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Friederike Eigler

Since the end of the Cold War and the reconfiguration of the map of

Europe, scholars across the disciplines have looked anew at the geopolitical

and geocultural dimensions of East Central Europe. Although geographically

at the periphery of Eastern Europe, Germany and its changing discourses

on the East have also become a subject of this reassessment in

recent years. Within this larger context, this special issue explores the

fraught history of German-Polish border regions with a special focus on

contemporary literature and film.1 The contributions examine the representation

of border regions in recent Polish and German literature (Irene

Sywenky, Claudia Winkler), filmic accounts of historical German and Polish

legacies within contemporary European contexts (Randall Halle, Meghan

O’Dea), and the role of collective memory in contemporary German-Polish

relations (Karl Cordell). Bringing together scholars of Polish and German

literature and film, as well as political science, some of the contributions

also ponder the advantages of regional and transnational approaches to

issues that used to be discussed primarily within national parameters.

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Friederike Eigler

This article discusses the genre of family narratives in contemporary German literature against the backdrop of cultural memory in postunification Germany.1 Family narratives lend themselves to a critical study of memory as they enact the transmission and transformation of memories from one generation to the next. Thus, these texts serve a pivotal role as both archives for and reflections on individual and collective memories of 20th century Germany history. Since the late 1990s, i.e., almost a decade after the collapse

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Eric Langenbacher and Friederike Eigler

Is "memory fatigue" setting in? One often hears this question in regards to Germans whenever another Holocaust-centered or Nazi era memory event erupts. But, one also increasingly hears this question about intellectuals and scholars in the humanities. Political scientists, lamentably, never really got into the study of memory in the first place. As an overly qualitative phenomenon the study of collective memory was impervious to dominant quantitative or rationalist methodologies in the discipline. Like culture more generally, it was considered either a default category or an irrelevant factor for the core of political analysis—interests and institutions—and was best left to the humanities or sociology. Others have argued that memory never really mattered at all for the vast majority of Germans who are interested in the consumerist present or for a proper understanding of the political system. At the most, it concerned only a small circle of the German elite and media such as the feuilleton section of the Frankfurter Allgemeine Zeitung and Der Spiegel, and, certain German studies centers and journals in the USA.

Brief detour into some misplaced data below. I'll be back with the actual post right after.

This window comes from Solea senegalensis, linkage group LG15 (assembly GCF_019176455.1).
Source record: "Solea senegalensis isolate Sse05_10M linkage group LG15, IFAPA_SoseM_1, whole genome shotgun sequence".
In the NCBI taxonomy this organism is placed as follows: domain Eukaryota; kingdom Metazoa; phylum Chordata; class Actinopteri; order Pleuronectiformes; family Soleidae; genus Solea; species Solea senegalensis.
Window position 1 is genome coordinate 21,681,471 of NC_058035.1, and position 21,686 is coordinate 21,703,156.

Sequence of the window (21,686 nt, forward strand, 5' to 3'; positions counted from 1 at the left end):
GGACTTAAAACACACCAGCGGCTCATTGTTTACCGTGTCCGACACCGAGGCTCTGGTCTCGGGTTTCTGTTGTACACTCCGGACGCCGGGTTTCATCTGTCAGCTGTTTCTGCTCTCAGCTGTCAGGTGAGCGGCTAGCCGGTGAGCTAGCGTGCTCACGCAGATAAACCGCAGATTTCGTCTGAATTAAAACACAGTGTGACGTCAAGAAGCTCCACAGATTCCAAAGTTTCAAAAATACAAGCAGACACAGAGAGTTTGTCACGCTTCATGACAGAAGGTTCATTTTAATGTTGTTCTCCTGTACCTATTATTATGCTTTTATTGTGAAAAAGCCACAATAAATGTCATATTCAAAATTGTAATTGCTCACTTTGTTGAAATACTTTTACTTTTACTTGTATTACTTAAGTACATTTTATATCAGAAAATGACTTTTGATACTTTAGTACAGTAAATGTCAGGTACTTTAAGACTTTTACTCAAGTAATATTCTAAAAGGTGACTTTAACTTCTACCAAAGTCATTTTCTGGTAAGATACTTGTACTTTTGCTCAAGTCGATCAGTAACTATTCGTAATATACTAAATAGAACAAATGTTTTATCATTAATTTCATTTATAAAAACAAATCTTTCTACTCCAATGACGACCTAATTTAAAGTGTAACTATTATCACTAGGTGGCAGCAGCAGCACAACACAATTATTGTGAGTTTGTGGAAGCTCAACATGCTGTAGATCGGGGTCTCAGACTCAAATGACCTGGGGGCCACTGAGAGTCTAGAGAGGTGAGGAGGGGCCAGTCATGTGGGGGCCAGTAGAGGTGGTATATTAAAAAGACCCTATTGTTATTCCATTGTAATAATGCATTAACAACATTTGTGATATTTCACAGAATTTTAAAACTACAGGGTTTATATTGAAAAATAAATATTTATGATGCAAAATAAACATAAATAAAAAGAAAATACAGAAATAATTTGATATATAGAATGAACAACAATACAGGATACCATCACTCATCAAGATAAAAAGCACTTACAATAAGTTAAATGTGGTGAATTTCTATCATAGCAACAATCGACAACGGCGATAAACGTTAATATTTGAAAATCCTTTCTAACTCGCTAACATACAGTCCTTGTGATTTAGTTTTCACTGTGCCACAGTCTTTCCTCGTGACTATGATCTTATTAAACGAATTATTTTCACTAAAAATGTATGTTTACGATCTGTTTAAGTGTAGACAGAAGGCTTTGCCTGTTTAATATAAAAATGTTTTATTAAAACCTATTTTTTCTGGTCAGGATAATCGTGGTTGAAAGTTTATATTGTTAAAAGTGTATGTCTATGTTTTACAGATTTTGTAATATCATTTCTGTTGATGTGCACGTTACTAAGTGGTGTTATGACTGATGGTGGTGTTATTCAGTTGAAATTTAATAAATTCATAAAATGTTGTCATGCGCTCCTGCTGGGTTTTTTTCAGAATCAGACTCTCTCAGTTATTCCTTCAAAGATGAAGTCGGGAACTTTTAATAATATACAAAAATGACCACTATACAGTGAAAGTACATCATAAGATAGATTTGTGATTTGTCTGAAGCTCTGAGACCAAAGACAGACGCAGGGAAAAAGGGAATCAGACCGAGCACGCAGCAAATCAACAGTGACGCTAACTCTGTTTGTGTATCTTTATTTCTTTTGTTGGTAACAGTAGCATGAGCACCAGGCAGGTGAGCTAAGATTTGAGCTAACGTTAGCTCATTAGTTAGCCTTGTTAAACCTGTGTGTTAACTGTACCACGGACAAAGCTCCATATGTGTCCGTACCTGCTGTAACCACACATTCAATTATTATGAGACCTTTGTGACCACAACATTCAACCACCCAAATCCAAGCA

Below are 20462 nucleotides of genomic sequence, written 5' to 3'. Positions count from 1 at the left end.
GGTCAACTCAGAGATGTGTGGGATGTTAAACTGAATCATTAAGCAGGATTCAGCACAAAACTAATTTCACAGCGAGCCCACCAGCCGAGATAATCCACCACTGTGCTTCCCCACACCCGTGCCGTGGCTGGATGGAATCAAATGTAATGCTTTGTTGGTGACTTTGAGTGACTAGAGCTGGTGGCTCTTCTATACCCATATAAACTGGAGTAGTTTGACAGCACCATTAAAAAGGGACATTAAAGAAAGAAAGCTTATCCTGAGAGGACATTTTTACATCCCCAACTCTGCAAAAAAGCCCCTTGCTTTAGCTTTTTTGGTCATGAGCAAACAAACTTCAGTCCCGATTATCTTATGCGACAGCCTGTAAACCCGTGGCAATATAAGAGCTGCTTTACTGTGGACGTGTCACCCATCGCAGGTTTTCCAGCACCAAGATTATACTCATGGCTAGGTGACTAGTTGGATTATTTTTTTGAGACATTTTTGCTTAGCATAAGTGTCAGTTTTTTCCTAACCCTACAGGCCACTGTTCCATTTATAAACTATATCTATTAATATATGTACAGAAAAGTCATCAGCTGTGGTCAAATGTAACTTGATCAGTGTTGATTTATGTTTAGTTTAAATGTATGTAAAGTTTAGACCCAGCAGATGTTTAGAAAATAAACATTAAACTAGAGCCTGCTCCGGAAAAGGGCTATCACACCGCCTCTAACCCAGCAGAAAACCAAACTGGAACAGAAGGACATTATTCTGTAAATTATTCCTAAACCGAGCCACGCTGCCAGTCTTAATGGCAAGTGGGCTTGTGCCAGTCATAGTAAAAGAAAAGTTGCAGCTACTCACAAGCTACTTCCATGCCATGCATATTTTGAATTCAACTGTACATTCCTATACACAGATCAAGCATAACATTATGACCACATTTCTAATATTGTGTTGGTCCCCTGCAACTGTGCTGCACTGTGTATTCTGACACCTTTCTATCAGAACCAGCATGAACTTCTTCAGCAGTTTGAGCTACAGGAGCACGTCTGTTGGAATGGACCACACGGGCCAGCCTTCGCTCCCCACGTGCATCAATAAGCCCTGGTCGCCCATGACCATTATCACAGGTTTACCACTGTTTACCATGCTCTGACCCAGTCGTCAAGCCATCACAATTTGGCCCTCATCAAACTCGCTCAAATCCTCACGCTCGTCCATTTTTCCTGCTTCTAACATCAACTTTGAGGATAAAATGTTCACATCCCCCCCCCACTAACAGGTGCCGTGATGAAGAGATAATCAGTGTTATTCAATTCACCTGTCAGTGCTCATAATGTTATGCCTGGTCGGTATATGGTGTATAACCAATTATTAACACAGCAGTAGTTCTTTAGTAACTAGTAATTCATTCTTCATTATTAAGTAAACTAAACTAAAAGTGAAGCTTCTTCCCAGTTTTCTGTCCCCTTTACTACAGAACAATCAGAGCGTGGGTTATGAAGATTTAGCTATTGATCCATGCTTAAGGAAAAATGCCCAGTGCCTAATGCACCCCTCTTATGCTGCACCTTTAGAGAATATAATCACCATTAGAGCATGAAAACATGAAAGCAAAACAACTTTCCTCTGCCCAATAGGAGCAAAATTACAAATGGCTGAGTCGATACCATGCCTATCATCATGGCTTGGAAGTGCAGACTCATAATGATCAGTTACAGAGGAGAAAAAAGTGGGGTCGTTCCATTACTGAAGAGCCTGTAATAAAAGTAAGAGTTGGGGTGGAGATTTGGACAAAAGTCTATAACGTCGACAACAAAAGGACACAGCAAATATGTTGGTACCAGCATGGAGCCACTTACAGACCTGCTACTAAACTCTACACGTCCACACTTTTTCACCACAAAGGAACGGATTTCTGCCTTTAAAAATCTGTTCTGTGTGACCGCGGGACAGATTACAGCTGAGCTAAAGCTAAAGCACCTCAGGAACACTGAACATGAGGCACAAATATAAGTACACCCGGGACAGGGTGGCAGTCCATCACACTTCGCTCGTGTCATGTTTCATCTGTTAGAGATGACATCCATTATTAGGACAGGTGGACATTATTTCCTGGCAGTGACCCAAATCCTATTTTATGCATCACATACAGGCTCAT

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Louise K. Davidson-Schmich, Jennifer A. Yoder, Friederike Eigler, Joyce M. Mushaben, Alexandra Schwell, and Katharina Karcher

Konrad H. Jarausch, United Germany: Debating Processes and Prospects

Reviewed by Louise K. Davidson-Schmich

Nick Hodgin and Caroline Pearce, ed. The GDR Remembered:Representations of the East German State since 1989

Reviewed by Jennifer A. Yoder

Andrew Demshuk, The Lost German East: Forced Migration and the Politics of Memory, 1945-1970

Reviewed by Friederike Eigler

Peter H. Merkl, Small Town & Village in Bavaria: The Passing of a Way of Life

Reviewed by Joyce M. Mushaben

Barbara Thériault, The Cop and the Sociologist. Investigating Diversity in German Police Forces

Reviewed by Alexandra Schwell

Clare Bielby, Violent Women in Print: Representations in the West German Print Media of the 1960s and 1970s

Reviewed by Katharina Karcher

Michael David-Fox, Peter Holquist, and Alexander M. Martin, ed., Fascination and Enmity: Russia and Germany as Entangled Histories, 1914-1945

Reviewed by Jennifer A. Yoder